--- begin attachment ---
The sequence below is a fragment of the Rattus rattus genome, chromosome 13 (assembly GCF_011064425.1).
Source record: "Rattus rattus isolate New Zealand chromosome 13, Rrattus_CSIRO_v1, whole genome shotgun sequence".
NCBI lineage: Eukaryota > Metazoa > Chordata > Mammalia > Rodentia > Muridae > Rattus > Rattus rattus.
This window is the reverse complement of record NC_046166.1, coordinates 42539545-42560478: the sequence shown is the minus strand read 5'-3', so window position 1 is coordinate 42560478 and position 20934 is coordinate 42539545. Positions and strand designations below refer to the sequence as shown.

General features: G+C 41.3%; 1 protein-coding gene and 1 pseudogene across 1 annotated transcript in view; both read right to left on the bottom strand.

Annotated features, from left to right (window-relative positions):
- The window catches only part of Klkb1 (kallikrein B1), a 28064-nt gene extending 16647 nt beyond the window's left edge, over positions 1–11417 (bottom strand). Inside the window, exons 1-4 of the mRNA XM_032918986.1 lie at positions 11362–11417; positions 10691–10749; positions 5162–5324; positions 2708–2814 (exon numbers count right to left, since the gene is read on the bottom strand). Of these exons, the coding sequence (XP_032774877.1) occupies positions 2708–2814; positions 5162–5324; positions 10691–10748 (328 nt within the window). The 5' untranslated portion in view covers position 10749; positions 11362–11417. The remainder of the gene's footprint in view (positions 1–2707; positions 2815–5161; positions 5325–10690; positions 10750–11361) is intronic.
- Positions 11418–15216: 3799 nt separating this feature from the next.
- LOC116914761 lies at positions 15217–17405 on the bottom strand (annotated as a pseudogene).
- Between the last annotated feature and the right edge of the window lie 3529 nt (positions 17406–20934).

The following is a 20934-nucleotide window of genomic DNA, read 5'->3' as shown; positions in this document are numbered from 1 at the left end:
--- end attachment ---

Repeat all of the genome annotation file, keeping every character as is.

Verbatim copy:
The sequence below is a fragment of the Rattus rattus genome, chromosome 13 (assembly GCF_011064425.1).
Source record: "Rattus rattus isolate New Zealand chromosome 13, Rrattus_CSIRO_v1, whole genome shotgun sequence".
NCBI lineage: Eukaryota > Metazoa > Chordata > Mammalia > Rodentia > Muridae > Rattus > Rattus rattus.
This window is the reverse complement of record NC_046166.1, coordinates 42539545-42560478: the sequence shown is the minus strand read 5'-3', so window position 1 is coordinate 42560478 and position 20934 is coordinate 42539545. Positions and strand designations below refer to the sequence as shown.

General features: G+C 41.3%; 1 protein-coding gene and 1 pseudogene across 1 annotated transcript in view; both read right to left on the bottom strand.

Annotated features, from left to right (window-relative positions):
- The window catches only part of Klkb1 (kallikrein B1), a 28064-nt gene extending 16647 nt beyond the window's left edge, over positions 1–11417 (bottom strand). Inside the window, exons 1-4 of the mRNA XM_032918986.1 lie at positions 11362–11417; positions 10691–10749; positions 5162–5324; positions 2708–2814 (exon numbers count right to left, since the gene is read on the bottom strand). Of these exons, the coding sequence (XP_032774877.1) occupies positions 2708–2814; positions 5162–5324; positions 10691–10748 (328 nt within the window). The 5' untranslated portion in view covers position 10749; positions 11362–11417. The remainder of the gene's footprint in view (positions 1–2707; positions 2815–5161; positions 5325–10690; positions 10750–11361) is intronic.
- Positions 11418–15216: 3799 nt separating this feature from the next.
- LOC116914761 lies at positions 15217–17405 on the bottom strand (annotated as a pseudogene).
- Between the last annotated feature and the right edge of the window lie 3529 nt (positions 17406–20934).

The following is a 20934-nucleotide window of genomic DNA, read 5'->3' as shown; positions in this document are numbered from 1 at the left end: